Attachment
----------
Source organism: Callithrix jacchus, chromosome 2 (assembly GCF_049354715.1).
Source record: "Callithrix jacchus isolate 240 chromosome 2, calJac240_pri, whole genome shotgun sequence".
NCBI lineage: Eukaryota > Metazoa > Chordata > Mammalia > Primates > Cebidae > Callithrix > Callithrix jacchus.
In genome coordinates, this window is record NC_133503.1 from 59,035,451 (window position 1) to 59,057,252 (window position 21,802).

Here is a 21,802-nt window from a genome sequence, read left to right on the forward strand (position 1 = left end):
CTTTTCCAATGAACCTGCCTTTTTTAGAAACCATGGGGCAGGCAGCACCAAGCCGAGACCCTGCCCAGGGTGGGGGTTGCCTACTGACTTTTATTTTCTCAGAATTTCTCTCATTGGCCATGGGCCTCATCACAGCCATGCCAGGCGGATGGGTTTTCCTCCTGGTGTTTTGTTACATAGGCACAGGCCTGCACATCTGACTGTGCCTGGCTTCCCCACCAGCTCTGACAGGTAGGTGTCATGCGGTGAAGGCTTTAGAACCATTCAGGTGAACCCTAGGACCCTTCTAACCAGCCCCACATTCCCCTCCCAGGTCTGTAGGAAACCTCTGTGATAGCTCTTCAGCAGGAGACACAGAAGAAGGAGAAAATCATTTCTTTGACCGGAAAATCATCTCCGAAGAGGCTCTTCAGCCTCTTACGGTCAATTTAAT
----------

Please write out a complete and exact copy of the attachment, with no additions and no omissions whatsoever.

Source organism: Callithrix jacchus, chromosome 2 (assembly GCF_049354715.1).
Source record: "Callithrix jacchus isolate 240 chromosome 2, calJac240_pri, whole genome shotgun sequence".
NCBI lineage: Eukaryota > Metazoa > Chordata > Mammalia > Primates > Cebidae > Callithrix > Callithrix jacchus.
In genome coordinates, this window is record NC_133503.1 from 59,035,451 (window position 1) to 59,057,252 (window position 21,802).

Here is a 21,802-nt window from a genome sequence, read left to right on the forward strand (position 1 = left end):
CTTTTCCAATGAACCTGCCTTTTTTAGAAACCATGGGGCAGGCAGCACCAAGCCGAGACCCTGCCCAGGGTGGGGGTTGCCTACTGACTTTTATTTTCTCAGAATTTCTCTCATTGGCCATGGGCCTCATCACAGCCATGCCAGGCGGATGGGTTTTCCTCCTGGTGTTTTGTTACATAGGCACAGGCCTGCACATCTGACTGTGCCTGGCTTCCCCACCAGCTCTGACAGGTAGGTGTCATGCGGTGAAGGCTTTAGAACCATTCAGGTGAACCCTAGGACCCTTCTAACCAGCCCCACATTCCCCTCCCAGGTCTGTAGGAAACCTCTGTGATAGCTCTTCAGCAGGAGACACAGAAGAAGGAGAAAATCATTTCTTTGACCGGAAAATCATCTCCGAAGAGGCTCTTCAGCCTCTTACGGTCAATTTAAT